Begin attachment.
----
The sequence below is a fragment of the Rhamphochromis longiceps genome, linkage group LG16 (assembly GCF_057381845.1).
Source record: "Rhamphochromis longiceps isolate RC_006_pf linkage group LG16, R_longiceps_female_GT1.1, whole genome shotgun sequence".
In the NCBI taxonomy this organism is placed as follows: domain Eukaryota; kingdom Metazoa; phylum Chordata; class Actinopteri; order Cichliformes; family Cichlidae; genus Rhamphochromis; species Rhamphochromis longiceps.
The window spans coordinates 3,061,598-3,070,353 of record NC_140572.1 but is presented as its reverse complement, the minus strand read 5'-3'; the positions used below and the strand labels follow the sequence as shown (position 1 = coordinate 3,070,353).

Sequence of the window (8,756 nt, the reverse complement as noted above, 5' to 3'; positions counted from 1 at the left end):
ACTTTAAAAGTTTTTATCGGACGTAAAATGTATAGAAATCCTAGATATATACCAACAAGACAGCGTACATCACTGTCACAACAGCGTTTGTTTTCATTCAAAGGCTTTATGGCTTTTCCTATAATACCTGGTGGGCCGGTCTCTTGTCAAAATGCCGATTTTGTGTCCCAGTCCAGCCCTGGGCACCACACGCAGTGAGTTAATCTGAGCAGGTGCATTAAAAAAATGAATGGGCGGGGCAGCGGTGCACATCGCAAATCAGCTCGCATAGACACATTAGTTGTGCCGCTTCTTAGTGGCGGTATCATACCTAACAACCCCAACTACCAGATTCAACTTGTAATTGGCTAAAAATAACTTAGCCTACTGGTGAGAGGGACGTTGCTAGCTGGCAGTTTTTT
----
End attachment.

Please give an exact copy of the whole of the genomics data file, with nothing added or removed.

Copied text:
The sequence below is a fragment of the Rhamphochromis longiceps genome, linkage group LG16 (assembly GCF_057381845.1).
Source record: "Rhamphochromis longiceps isolate RC_006_pf linkage group LG16, R_longiceps_female_GT1.1, whole genome shotgun sequence".
In the NCBI taxonomy this organism is placed as follows: domain Eukaryota; kingdom Metazoa; phylum Chordata; class Actinopteri; order Cichliformes; family Cichlidae; genus Rhamphochromis; species Rhamphochromis longiceps.
The window spans coordinates 3,061,598-3,070,353 of record NC_140572.1 but is presented as its reverse complement, the minus strand read 5'-3'; the positions used below and the strand labels follow the sequence as shown (position 1 = coordinate 3,070,353).

Sequence of the window (8,756 nt, the reverse complement as noted above, 5' to 3'; positions counted from 1 at the left end):
ACTTTAAAAGTTTTTATCGGACGTAAAATGTATAGAAATCCTAGATATATACCAACAAGACAGCGTACATCACTGTCACAACAGCGTTTGTTTTCATTCAAAGGCTTTATGGCTTTTCCTATAATACCTGGTGGGCCGGTCTCTTGTCAAAATGCCGATTTTGTGTCCCAGTCCAGCCCTGGGCACCACACGCAGTGAGTTAATCTGAGCAGGTGCATTAAAAAAATGAATGGGCGGGGCAGCGGTGCACATCGCAAATCAGCTCGCATAGACACATTAGTTGTGCCGCTTCTTAGTGGCGGTATCATACCTAACAACCCCAACTACCAGATTCAACTTGTAATTGGCTAAAAATAACTTAGCCTACTGGTGAGAGGGACGTTGCTAGCTGGCAGTTTTTT